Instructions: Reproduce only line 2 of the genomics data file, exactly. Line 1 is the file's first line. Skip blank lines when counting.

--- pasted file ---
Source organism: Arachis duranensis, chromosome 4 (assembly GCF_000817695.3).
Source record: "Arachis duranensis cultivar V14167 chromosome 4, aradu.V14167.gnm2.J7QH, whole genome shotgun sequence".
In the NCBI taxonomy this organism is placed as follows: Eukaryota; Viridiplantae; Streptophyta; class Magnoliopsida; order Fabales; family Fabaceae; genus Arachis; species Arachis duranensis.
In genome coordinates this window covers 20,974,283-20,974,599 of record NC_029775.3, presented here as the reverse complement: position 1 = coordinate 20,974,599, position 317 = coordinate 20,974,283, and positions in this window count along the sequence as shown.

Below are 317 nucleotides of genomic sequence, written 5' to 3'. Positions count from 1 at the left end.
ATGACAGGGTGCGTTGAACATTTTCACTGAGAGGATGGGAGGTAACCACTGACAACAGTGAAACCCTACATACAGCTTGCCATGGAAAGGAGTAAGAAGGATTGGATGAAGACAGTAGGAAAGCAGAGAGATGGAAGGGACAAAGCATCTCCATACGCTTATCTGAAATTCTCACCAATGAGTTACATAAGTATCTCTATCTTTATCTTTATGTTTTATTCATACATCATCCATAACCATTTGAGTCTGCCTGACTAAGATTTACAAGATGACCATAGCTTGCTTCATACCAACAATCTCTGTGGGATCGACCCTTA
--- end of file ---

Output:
Source record: "Arachis duranensis cultivar V14167 chromosome 4, aradu.V14167.gnm2.J7QH, whole genome shotgun sequence".